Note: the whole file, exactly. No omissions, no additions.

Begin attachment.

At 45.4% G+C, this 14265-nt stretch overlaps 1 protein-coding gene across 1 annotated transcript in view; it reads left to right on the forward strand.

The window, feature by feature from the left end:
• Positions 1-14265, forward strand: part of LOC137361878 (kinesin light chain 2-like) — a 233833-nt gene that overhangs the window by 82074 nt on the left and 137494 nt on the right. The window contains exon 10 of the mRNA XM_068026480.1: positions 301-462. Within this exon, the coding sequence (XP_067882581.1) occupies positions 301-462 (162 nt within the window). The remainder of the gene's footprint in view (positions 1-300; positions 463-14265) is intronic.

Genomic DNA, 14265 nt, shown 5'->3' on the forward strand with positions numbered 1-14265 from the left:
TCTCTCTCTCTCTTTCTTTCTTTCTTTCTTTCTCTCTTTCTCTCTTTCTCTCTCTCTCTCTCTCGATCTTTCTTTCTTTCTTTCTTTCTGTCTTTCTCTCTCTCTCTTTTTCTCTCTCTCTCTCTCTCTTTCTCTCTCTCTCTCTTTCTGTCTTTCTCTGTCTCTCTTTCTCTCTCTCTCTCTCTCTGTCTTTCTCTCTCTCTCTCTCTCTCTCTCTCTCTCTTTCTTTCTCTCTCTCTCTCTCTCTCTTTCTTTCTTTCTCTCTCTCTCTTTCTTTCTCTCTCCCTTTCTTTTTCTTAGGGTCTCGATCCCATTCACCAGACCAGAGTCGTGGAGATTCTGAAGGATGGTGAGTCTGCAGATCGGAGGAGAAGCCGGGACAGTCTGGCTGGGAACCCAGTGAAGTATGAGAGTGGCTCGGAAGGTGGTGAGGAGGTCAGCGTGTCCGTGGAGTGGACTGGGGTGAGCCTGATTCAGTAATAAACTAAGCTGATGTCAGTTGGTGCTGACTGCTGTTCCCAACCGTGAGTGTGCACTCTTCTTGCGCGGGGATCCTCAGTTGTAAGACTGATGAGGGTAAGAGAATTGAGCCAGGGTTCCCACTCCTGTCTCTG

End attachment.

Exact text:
At 45.4% G+C, this 14265-nt stretch overlaps 1 protein-coding gene across 1 annotated transcript in view; it reads left to right on the forward strand.

The window, feature by feature from the left end:
• Positions 1-14265, forward strand: part of LOC137361878 (kinesin light chain 2-like) — a 233833-nt gene that overhangs the window by 82074 nt on the left and 137494 nt on the right. The window contains exon 10 of the mRNA XM_068026480.1: positions 301-462. Within this exon, the coding sequence (XP_067882581.1) occupies positions 301-462 (162 nt within the window). The remainder of the gene's footprint in view (positions 1-300; positions 463-14265) is intronic.

Genomic DNA, 14265 nt, shown 5'->3' on the forward strand with positions numbered 1-14265 from the left:
TCTCTCTCTCTCTTTCTTTCTTTCTTTCTTTCTCTCTTTCTCTCTTTCTCTCTCTCTCTCTCTCGATCTTTCTTTCTTTCTTTCTTTCTGTCTTTCTCTCTCTCTCTTTTTCTCTCTCTCTCTCTCTCTTTCTCTCTCTCTCTCTTTCTGTCTTTCTCTGTCTCTCTTTCTCTCTCTCTCTCTCTCTGTCTTTCTCTCTCTCTCTCTCTCTCTCTCTCTCTCTTTCTTTCTCTCTCTCTCTCTCTCTCTTTCTTTCTTTCTCTCTCTCTCTTTCTTTCTCTCTCCCTTTCTTTTTCTTAGGGTCTCGATCCCATTCACCAGACCAGAGTCGTGGAGATTCTGAAGGATGGTGAGTCTGCAGATCGGAGGAGAAGCCGGGACAGTCTGGCTGGGAACCCAGTGAAGTATGAGAGTGGCTCGGAAGGTGGTGAGGAGGTCAGCGTGTCCGTGGAGTGGACTGGGGTGAGCCTGATTCAGTAATAAACTAAGCTGATGTCAGTTGGTGCTGACTGCTGTTCCCAACCGTGAGTGTGCACTCTTCTTGCGCGGGGATCCTCAGTTGTAAGACTGATGAGGGTAAGAGAATTGAGCCAGGGTTCCCACTCCTGTCTCTG